Guest Rant by David Schmetterling, Montana Wildlife Gardener
That’s right, they suck. Someone had to say it.
If you want honey bees (Apis mellifera) for say, I don’t know, honey- that is great. No problem. If you have converted a heterogeneous, beautiful landscape of native plants and wildlife into a monoculture for crop production, and every plant requires pollination in the same, narrow, discrete window, honey bees are for you.
However, if you are interested in any of the following: biodiversity, bee conservation, pollinator conservation and diversity, wildlife gardening, native plant landscaping, getting your native plant garden pollinated, or just plain learning about the really cool insects in your garden, then yes, honey bees suck.
Somewhere along the way of promoting awareness of pollinators and their role in plant, wildlife and bee conservation, people wove in honey bees. This is really unfortunate, so I am trying to set the record straight.
In our garden I have collected over 150 species of bees and “pollinators” and one of those species is honey bee. In fact, honey bees in our garden are pretty uncommon, especially outside a narrow time of day and time of year. The diverse species of native pollinators provide so much more than pollination to our garden. Just as a small example, the larvae of the flower fly (Spilomaya spp.), a yellow jacket mimic, pictured below, are effective predators of aphids in the garden (including our vegetable garden).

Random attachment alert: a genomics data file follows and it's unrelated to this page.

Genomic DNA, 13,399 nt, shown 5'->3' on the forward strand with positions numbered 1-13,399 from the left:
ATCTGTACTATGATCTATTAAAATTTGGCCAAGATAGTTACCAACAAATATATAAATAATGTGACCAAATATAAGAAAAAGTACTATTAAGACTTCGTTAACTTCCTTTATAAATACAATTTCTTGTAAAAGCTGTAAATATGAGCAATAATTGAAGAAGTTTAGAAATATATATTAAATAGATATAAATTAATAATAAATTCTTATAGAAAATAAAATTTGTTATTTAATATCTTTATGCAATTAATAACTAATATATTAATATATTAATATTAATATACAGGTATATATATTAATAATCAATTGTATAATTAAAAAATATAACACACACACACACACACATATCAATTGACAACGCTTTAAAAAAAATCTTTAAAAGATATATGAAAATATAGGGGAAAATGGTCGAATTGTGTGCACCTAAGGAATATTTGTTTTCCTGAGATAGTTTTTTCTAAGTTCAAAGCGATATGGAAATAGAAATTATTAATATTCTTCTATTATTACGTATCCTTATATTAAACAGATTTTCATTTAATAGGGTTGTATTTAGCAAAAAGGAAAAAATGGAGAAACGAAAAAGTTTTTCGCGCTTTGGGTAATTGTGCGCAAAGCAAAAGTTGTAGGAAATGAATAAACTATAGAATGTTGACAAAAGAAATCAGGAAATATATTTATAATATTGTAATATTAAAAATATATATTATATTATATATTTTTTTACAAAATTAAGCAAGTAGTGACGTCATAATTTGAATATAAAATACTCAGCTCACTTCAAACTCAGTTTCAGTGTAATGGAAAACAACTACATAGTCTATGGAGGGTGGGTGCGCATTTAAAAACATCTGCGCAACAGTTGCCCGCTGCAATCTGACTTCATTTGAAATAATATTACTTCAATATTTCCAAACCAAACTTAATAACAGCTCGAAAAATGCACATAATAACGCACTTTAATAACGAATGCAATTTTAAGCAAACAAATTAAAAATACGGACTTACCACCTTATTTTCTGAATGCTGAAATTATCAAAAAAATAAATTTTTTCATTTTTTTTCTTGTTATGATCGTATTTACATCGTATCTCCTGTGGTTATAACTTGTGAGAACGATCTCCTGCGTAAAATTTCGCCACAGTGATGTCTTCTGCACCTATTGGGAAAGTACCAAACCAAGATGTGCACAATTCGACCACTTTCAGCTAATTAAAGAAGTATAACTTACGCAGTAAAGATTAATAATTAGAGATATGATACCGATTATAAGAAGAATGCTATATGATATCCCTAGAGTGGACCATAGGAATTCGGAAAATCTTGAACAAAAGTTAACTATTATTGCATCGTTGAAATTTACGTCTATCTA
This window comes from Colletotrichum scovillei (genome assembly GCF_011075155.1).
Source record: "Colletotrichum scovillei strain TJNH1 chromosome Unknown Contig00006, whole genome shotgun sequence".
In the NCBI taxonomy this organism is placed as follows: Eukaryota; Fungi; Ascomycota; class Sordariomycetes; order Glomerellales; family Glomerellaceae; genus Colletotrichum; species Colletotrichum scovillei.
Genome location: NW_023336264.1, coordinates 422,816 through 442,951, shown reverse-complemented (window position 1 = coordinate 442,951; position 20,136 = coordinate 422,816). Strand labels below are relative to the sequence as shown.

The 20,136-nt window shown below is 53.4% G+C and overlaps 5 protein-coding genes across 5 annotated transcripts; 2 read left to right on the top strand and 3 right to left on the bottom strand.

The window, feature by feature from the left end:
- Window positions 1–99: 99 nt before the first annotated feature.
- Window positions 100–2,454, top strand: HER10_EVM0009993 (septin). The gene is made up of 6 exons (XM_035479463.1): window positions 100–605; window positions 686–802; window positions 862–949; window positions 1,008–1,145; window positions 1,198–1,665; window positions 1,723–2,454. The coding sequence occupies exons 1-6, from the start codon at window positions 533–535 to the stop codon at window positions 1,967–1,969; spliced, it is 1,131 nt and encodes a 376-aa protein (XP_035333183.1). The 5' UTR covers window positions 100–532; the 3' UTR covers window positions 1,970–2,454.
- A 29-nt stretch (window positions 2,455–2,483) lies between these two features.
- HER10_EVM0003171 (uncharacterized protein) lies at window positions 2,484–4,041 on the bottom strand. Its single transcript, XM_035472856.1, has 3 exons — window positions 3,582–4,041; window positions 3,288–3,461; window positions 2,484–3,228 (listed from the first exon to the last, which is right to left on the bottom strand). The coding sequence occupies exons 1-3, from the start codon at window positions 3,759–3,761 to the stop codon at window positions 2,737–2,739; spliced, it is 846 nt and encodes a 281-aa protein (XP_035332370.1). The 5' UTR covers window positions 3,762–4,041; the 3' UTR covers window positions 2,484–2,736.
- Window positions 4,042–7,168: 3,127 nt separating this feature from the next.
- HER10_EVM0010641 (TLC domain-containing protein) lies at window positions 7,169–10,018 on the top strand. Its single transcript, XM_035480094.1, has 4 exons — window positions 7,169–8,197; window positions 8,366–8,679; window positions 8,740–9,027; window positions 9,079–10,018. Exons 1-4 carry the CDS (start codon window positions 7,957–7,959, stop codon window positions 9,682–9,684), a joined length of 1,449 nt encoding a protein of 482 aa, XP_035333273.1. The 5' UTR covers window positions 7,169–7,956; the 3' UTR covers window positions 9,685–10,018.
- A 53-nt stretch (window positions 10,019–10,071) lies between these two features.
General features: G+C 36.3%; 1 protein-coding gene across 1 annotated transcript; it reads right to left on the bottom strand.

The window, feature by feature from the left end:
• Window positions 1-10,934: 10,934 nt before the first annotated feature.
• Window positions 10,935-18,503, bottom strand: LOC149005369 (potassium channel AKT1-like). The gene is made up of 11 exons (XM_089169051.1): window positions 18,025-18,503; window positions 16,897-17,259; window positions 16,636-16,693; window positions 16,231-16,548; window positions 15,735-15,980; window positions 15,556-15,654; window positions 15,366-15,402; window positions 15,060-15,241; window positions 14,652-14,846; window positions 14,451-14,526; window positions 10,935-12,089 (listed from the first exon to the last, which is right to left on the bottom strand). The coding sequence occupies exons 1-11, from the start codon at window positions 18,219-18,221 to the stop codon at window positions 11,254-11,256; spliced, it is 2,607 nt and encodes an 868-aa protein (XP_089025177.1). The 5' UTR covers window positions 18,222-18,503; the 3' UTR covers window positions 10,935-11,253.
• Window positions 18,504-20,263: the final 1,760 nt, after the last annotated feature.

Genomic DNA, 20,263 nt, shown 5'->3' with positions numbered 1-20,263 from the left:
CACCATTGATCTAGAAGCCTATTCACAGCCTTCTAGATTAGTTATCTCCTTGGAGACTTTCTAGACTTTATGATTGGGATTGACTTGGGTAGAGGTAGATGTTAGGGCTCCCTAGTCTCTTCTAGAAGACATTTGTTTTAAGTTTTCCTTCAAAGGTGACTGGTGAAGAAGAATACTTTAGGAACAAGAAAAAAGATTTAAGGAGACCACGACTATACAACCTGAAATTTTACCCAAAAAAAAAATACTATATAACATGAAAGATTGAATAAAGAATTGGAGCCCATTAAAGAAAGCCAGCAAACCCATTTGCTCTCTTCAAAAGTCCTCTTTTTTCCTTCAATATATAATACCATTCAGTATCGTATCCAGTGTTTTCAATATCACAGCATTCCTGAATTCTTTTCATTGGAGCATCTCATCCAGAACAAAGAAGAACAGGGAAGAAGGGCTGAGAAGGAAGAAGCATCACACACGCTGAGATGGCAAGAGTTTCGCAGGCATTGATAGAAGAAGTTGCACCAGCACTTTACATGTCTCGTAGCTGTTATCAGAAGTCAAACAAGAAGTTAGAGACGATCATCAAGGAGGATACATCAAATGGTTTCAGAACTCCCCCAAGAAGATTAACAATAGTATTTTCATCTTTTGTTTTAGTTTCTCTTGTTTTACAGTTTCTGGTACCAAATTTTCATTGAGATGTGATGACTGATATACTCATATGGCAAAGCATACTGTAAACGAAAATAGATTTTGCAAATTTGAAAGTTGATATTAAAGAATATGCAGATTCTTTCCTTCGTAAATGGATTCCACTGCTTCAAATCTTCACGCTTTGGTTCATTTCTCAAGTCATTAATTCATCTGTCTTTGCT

I venture that honey bees are pretty ineffectual pollinators of most things- especially native species. As far as colony collapse disorder, although academically interesting, don’t be fooled: it is not a conservation issue.
Honey bees are native to Eurasia (where most of our noxious weeds are coincidently from), and share no evolutionary history with plants in the U.S., and in particular with plants of the intermountain west of Montana. Consequently, they are not effective pollinators of the diverse native plants we have here. They will only pollinate over a narrow range of dates and temperatures, and can only exploit certain sizes and shapes of plants. Again, too narrow a range to be effective.
For example, in the Missoula valley, and in my garden, spring arrives with sagebrush buttercups (Ranunculus glaberrimus) that flower in late February or early March. They often arrive when snow still covers the ground and most days are barely above freezing, and the blooms can be rapid. This time of the year, nary a honey bee is in sight or even able to survive – these blooms predate the hives trucked in from the south. Native flowers come and go, blooming across different days (and some only at night) from snowy spring until late October, long after the honey bees head back down south or hunker down trying to survive.
Even as temperatures become more appealing to honey bees, morning and evening can be too cool for them to do much of anything beyond surviving. Sure, on a warm July afternoon, honey bees will be out in force pollinating some things, but they don’t do much. Our native pollinators, including moths, butterflies, bees, flies, beetles, ants, and others are so diverse in terms of habitats they occupy, body sizes and morpholoogy, that they can pollinate and exploit a diversity of native plants that no truckload of honey bee hives consisting of identically sized and shaped honey bees could even imagine.
So, yes, honey bees are great for producing honey. They are great for pollinating commercial crops (though their value is probably grossly overstated), but they have little place in conservation and little room in my garden.
on March 8, 2012 at 4:29 am, in the category Gardening on the Planet.